Packaging and Selling Honey in Missouri
A guide for small and medium-sized beekeeping operations
by Eugene Makovec, Three Rivers Beekeepers
We often get questions from beekeepers about our state’s regulations for bottling and selling honey.
Here are some answers.
Do I need to bottle my honey in a commercial kitchen inspected by the health department?
Not anymore. Prior to 2015, honey was regulated under the “jams and jellies” law. Since those foods are subject to bacterial growth and spoilage if not properly processed, they are also subject to stringent food processing rules when packaged for retail sale. But since bacteria cannot live in honey, the leadership of Three Rivers Beekeepers and the Missouri State Beekeepers Association reached out to the legislature in 2015 and passed Senate Bill 500, which placed honey in its own category.
Missouri Revised Statute 261.241 now specifically exempts honey from the commercial kitchen requirement, as well as the requirement that uninspected honey carry a warning label to that effect. Beekeepers can now sell honey either direct to consumer or via third-party retailers without having to bottle in an inspected kitchen.*
Note: This exemption applies to beekeepers with less than $50,000 in annual sales. It also applies only to pure honey.
What if I’m adding other ingredients?
Then you are considered a food processor, and a commercial kitchen is required in order to sell through third-party retailers. If you sell only direct to the consumer you do not need the kitchen, but your label needs to include the statement, “This product has not been inspected by the Department of Health and Senior Services.” A placard with that statement is also required when selling at farmers markets or similar venues.
What are the labeling requirements for honey?
Your label needs to include the following:
Common name of product (Honey). A separate ingredient list is not needed unless other ingredients are added.
Your name (or company name), and your address or other contact information.
Net weight in ounces and grams. Example: Net Wt. 8oz (227g)
Why does the 12 oz. honey bear I bought hold only 8 ounces of honey?
Honey is sold by weight, not volume, and one fluid ounce of honey actually weighs an ounce and a half. Honey containers purchased from beekeeping suppliers are typically sized by weight. When using other, all-purpose containers (Mason jars, etc.), it is best to measure the liquid ounces and then multiply by 1.5 for the honey weight.
*You may find stricter requirements at the county or municipal level. Check with your local government if unsure.
Should I use glass or plastic?
Either is acceptable, and both are recyclable, so both are good options. It all depends on what you and/or your customers prefer. Glass is more expensive – to buy and to ship – but is often preferred by high-end retailers. It’s also easier to wash and reuse.
Plastic is better in environments like farmers markets where products are in danger of being jostled or dropped. And many consumers prefer the convenience of squeezable plastic containers.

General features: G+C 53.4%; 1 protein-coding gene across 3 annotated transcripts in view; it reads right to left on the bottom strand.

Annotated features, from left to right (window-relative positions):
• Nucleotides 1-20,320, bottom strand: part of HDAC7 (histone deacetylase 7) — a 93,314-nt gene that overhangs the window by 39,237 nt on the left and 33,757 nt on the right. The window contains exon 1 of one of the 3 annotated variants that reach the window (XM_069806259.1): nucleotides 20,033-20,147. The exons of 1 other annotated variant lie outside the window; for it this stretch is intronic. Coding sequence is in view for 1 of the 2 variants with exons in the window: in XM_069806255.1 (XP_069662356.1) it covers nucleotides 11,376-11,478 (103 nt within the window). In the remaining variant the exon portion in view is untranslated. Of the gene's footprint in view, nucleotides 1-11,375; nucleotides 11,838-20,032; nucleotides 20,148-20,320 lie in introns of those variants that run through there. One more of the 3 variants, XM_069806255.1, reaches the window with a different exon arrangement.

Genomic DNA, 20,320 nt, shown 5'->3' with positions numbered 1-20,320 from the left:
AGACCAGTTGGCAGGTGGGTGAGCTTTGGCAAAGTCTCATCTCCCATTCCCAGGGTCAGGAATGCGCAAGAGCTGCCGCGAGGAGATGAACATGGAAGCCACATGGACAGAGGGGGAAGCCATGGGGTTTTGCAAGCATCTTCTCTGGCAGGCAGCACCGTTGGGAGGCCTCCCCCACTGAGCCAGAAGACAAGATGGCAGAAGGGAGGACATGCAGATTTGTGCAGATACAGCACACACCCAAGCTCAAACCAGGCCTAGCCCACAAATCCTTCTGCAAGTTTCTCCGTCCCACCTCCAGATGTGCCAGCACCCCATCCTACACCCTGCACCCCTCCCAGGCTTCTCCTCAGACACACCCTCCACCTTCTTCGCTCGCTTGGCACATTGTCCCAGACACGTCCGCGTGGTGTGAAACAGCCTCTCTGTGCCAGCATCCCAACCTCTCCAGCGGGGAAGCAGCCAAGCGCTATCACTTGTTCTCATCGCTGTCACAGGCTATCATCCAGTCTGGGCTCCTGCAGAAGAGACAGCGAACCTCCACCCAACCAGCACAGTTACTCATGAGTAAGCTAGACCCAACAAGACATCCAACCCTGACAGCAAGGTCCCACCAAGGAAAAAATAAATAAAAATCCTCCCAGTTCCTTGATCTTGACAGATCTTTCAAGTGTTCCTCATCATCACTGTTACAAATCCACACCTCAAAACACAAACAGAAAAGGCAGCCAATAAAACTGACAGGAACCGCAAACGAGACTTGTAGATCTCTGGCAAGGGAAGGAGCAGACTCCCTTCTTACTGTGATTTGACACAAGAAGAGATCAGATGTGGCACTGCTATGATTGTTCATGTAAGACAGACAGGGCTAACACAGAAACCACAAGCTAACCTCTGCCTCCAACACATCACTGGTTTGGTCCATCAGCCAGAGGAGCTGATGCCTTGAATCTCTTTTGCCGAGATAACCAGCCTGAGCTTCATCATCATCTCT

What should I charge for my honey?
That is entirely up to you. There are no set pricing guidelines, and it would be unethical for Three Rivers Beekeepers or any other trade group to suggest pricing for its members. We would only suggest that you not sell yourself short – you work hard for your honey, and consumers have in recent years become more conscious of the difficulties beekeepers face. Check your local market, then charge whatever you feel is right.
Is there sales tax on honey?
Under normal circumstances, yes. Honey is a food, so you need to collect whatever the food sales tax, which is 3% lower than the regular sales tax. There are, however, some exemptions:
MO Statute 144.527 gives a sales tax exemption for farmers market sales – provided you have a regular booth there throughout the season, and provided your total annual market sales are less than $25,000. A roadside or front porch-type stand also qualifies – again, as long as it is there throughout the season and not just on an occasional basis.
Statute 144.030 (25) says that all sales of handicraft items made by the seller or the seller’s spouse if the seller or the seller’s spouse is at least 65 years of age, and if the total gross proceeds from such sales do not constitute a majority of the annual gross income of the seller;
And then there is this broad exemption for local taxes: Statute 150.030 (the “Farmer not Merchant” law, dating to 1945) states: “Any farmer residing in this state who shall grow or process any article of farm produce or farm products on his farm is hereby authorized and permitted to vend, retail or wholesale said products, free from license, fee or taxation from any county or municipality, in any quantity he may choose, and by doing so shall not be considered a merchant; provided, he does not have a regular stand or place of business away from his farm; and provided further, that any such produce or products shall not be exempted from such health or police regulations as any community may require.” In theory this could absolve your farm of the county or city taxes, though not the state’s.
How do I set up a business to collect sales taxes?
Here’s where it gets fun.
- You’ll need to register a company name, called a “fictitious name,” and will then be “doing business as” that company (example, Joe Wilson, DBA Joe’s Honey Farm). Do this with the Missouri Secretary of State’s office: mo.gov
- You’ll also register your business with the Department of Revenue (mo.gov).
- And then there’s the IRS. You’ll have go to them (gov) for an Employer Identification Number (EIN), which Missouri requires for the filing of your sales taxes.
State employees are usually very helpful with this, but if you’re unsure you might want to consult a lawyer or accountant for help with this.